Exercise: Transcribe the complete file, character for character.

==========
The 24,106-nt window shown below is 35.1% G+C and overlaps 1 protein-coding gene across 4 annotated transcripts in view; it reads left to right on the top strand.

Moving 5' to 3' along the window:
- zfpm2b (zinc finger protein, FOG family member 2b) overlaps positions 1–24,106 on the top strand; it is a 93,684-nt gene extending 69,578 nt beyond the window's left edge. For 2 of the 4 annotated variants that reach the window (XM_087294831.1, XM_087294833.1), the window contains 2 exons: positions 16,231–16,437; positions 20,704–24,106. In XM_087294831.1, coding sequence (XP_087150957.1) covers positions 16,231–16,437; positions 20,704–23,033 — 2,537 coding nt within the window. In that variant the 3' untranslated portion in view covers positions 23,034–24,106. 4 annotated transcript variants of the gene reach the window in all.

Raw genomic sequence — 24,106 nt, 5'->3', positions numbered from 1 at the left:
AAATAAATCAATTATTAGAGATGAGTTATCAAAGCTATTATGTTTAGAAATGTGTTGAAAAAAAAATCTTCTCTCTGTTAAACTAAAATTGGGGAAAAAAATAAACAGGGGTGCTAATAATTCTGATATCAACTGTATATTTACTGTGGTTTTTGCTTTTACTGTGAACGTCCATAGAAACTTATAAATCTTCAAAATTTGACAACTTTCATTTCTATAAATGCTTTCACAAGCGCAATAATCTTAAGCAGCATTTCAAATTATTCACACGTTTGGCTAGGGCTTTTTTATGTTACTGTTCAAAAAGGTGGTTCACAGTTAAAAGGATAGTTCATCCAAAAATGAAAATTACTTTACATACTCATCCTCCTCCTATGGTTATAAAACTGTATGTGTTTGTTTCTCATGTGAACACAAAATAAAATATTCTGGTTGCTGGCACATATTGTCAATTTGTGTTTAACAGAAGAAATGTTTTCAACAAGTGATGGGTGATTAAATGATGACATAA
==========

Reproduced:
The 24,106-nt window shown below is 35.1% G+C and overlaps 1 protein-coding gene across 4 annotated transcripts in view; it reads left to right on the top strand.

Moving 5' to 3' along the window:
- zfpm2b (zinc finger protein, FOG family member 2b) overlaps positions 1–24,106 on the top strand; it is a 93,684-nt gene extending 69,578 nt beyond the window's left edge. For 2 of the 4 annotated variants that reach the window (XM_087294831.1, XM_087294833.1), the window contains 2 exons: positions 16,231–16,437; positions 20,704–24,106. In XM_087294831.1, coding sequence (XP_087150957.1) covers positions 16,231–16,437; positions 20,704–23,033 — 2,537 coding nt within the window. In that variant the 3' untranslated portion in view covers positions 23,034–24,106. 4 annotated transcript variants of the gene reach the window in all.

Raw genomic sequence — 24,106 nt, 5'->3', positions numbered from 1 at the left:
AAATAAATCAATTATTAGAGATGAGTTATCAAAGCTATTATGTTTAGAAATGTGTTGAAAAAAAAATCTTCTCTCTGTTAAACTAAAATTGGGGAAAAAAATAAACAGGGGTGCTAATAATTCTGATATCAACTGTATATTTACTGTGGTTTTTGCTTTTACTGTGAACGTCCATAGAAACTTATAAATCTTCAAAATTTGACAACTTTCATTTCTATAAATGCTTTCACAAGCGCAATAATCTTAAGCAGCATTTCAAATTATTCACACGTTTGGCTAGGGCTTTTTTATGTTACTGTTCAAAAAGGTGGTTCACAGTTAAAAGGATAGTTCATCCAAAAATGAAAATTACTTTACATACTCATCCTCCTCCTATGGTTATAAAACTGTATGTGTTTGTTTCTCATGTGAACACAAAATAAAATATTCTGGTTGCTGGCACATATTGTCAATTTGTGTTTAACAGAAGAAATGTTTTCAACAAGTGATGGGTGATTAAATGATGACATAA